She imagines a girl named Judith equally as gifted as Shakespeare and raises the question on her creative freedom by the society. Would she have been given the same societal and social identity as people bestow on Shakespeare or she would have been asked to be restricted to only something like household chores and daily to daily mundane activities.
24. A Hero with the Thousand Faces(1949)
The seminal and one of the most influential works by Joseph Campbell in the genre of comparative mythology in which he unearths the underlying fundamental structure of “monomyth” the word which he borrowed from James Joyce’s Finnegan’s Wake.
By taking the references from different mythologies of the world and discussing the journeys Of various individuals like Osiris, Prometheus, The Buddha, Moses, Mohammed, Jesus and the literary hero like Ulysses by Joyce, Campbell comes with the conclusion that there is a similar pattern of Separation, Initiation and Return.
The hero goes on the search of a call, meets adversities either something inner or outer , gets helped from outer sources, wins the conflict and as a result returns to where he belongs either metaphorically, subjectively, socially , objectively or spiritually.
Bringing out this intrinsic structure with the help of Jungian archetypes, Collective Unconsciousness , The rite of passages by Gennep and some of the Freudian concepts, he exerts that the hero has to follow the same basic repetitive cycle yet the individual story remains different therefore giving some of the tint of the tradition or myth as something structural but the individual talent as something post structural making the hero split into two.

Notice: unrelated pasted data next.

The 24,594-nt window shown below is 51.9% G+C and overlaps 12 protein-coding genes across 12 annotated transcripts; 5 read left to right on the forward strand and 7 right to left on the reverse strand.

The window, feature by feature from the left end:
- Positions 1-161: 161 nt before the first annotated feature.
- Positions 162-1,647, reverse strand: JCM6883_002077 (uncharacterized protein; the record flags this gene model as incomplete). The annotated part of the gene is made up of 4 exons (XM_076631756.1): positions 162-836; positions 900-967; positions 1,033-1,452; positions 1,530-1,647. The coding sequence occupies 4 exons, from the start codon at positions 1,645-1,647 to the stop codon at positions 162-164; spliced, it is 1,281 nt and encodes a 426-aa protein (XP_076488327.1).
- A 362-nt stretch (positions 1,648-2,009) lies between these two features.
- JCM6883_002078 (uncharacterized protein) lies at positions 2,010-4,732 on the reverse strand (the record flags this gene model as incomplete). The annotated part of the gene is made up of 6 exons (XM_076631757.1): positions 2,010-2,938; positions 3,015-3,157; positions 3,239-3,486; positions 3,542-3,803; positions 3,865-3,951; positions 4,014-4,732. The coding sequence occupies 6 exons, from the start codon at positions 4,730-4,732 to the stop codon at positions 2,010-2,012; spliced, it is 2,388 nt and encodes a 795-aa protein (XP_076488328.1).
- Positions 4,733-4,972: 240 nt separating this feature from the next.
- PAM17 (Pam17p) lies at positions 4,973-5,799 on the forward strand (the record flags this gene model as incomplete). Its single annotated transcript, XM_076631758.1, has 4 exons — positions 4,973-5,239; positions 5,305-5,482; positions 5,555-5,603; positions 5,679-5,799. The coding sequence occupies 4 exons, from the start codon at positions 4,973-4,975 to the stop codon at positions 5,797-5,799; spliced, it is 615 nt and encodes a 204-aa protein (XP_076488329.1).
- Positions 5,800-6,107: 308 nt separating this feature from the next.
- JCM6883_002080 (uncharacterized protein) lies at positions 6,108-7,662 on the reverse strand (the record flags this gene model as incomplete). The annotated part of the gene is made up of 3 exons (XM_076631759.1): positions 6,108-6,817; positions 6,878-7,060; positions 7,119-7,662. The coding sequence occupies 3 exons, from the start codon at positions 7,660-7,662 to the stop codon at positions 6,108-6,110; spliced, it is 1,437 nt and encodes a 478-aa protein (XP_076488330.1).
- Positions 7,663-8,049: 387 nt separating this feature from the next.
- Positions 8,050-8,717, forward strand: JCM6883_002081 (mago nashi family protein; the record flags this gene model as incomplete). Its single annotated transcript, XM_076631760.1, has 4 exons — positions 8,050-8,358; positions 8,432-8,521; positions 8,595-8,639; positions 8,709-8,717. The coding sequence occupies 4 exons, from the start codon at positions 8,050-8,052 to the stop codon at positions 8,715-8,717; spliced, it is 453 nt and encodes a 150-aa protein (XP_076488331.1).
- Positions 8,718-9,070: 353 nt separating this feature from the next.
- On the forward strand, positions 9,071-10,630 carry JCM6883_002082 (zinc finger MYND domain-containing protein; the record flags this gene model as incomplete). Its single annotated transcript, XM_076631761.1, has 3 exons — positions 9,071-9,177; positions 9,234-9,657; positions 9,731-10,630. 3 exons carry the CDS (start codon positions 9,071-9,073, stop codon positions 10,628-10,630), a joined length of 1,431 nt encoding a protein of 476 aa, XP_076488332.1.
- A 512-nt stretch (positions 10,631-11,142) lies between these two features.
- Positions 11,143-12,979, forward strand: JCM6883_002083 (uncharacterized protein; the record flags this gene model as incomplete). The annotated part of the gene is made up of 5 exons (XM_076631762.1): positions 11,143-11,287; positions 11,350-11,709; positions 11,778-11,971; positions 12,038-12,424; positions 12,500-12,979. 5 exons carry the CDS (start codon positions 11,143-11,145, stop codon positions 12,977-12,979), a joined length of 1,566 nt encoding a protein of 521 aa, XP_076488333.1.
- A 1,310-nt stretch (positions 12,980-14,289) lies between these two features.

25. The Siege: The Attack on the Taj(2013)
Written by Cathy Scott Clerk and Adrian Levy, the nonfiction includes the most violent descriptions of the scenes as if the only thing the attackers knew when they attacked the Taj Hotel in 2008 Mumbai attack was bloodshed and killing.
An inside view on the unreleased documents from the trial of Ajmal Kasab in India and some of the interviews of the many victims.
Depicts the Mumbai Taj attack in its vivid and descriptive ways following the only fact-based with no artificial or tampered version of the nonfiction.